Trizophrenia: Inside the Minds of the Triathlete, by nationally syndicated illustrator and veteran triathlete Jef Mallett, offers up the first exploration of the triathlon lifestyle. With the same humor and insight readers love in his "Frazz" comic strip, Mallett delves into the intoxicating subculture of the sport that is three sports.
Mallett unveils the triathlete's obsessive-compulsive need for the rituals of the sport: eat, swim, eat, work, eat, ride, eat, work, eat, run, eat, go to bed early. Get up at dawn and do it all over again.
Packed with illustrations that bring to life the countless conundrums a triathlete embraces every day, Mallett's light-hearted declaration of love for his sport will convince anyone that life is more worth living when you're a triathlete.
As he did so masterfully in his New York Times bestseller, The Gatekeepers, Jacques Steinberg creates a compelling portrait of people obsessed with reaching a life-defining goal. In this instance, the target is an Ironman triathlon-a 2.4-mile open-water swim followed by a 112-mile bike ride, then finally a 26-mile marathon run, all of which must be completed in no more than seventeen hours.
Steinberg focuses not on the professionals who live off the prize money and sponsorships but on a handful of triathletes who regard the sport as a hobby. Vividly capturing the grueling preparation, the suspense of completing each event of the triathlon, and the spectacular feats of human endurance, Steinberg plumbs the physical and emotional toll as well as the psychological payoff on the participants of the Ford Ironman Arizona 2009. His You Are an Ironman is both a riveting sports narrative and a fascinating, behind-the scenes study of what makes these athletes keep going..
In 1982, Julie Moss ran the Ironman triathlon for her college senior research project. Her idea was quirky, even crazy; only a handful of hardcore, highly trained enthusiasts competed in the little-known, 140.6-mile combination of swimming, cycling, and running. Julie brought no experience or appreciable training beyond running two marathons. She did bring a latent willpower that, the world soon found out, wouldn’t be denied. What happened next changed Ironman forever . . .
After becoming the unlikely leader during the marathon, the final leg of the Ironman, Julie fell and lost all bodily function fifteen meters (50 feet) from the finish. While on hands and knees, she watched her rival pass her. Thirty seconds later, she crawled across the line—stunning the millions who were watching on television. At age twenty-three, Julie became the instant global icon, and the public face of fitness and endurance sports — which exploded in popularity, partly because of her inspiration. That this young co-ed would represent such a new sport was unlikely. That she would inspire millions to change the courses of their lives in the three decades years since was unthinkable. Yet, it happened.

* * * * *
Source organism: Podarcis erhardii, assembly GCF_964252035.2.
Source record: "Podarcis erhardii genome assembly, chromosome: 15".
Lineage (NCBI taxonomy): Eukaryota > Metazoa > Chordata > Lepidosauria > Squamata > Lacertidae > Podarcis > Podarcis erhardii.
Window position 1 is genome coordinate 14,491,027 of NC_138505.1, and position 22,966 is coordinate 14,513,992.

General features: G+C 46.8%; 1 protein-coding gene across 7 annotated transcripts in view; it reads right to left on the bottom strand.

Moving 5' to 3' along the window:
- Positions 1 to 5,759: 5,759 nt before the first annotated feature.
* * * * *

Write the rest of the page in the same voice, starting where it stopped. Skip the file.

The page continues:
And keeps happening. In April 2017 Julie won her age group in the Ironman North American Championships—racing 25 minutes faster than her 1982 Ironman. How does a 58-year-old woman beat the time of her 23-year-old self? Which begs the question, could she also beat her 1982 time in the more demanding Kona?
That’s the goal, and the world will find out in October 2018. Crawl of Fame is the long-awaited release of her incredible story. Julie describes how she found her greater purpose while lying across the finish line at Ironman 1982 — and how that greater purpose as a woman, athlete, endurance sports symbol and, now, iconic figure has defined her life and inspired others since.
Several endurance sports athletes have written memoirs, but none have changed a sport so dramatically as Julie Moss. Now, readers will join the inner and outer journey of one of the world’s most impressive athletes, a woman who has already inspired millions — with millions more to come.
"Believing in yourself is paramount to success for any athlete. Gary's lessons and David's writing provide examples of the importance of the mental game."
--Ben Crenshaw, two-time Masters champion and former Ryder Cup captain
"Mind Gym hits a home run. If you want to build mental muscle for the major leagues, read this book."
--Ken Griffey Jr., Major League Baseball MVP
"I read Mind Gym on my way to the Sydney Olympics and really got a lot out of it. Gary has important lessons to teach, and you'll find the exercises fun and beneficial."
--Jason Kidd, NBA All-Star and Olympic gold-medal winner
In Mind Gym, noted sports psychology consultant Gary Mack explains how your mind influences your performance on the field or on the court as much as your physical skill does, if not more so. Through forty accessible lessons and inspirational anecdotes from prominent athletes--many of whom he has worked with--you will learn the same techniques and exercises Mack uses to help elite athletes build mental "muscle." Mind Gym will give you the "head edge" over the competition.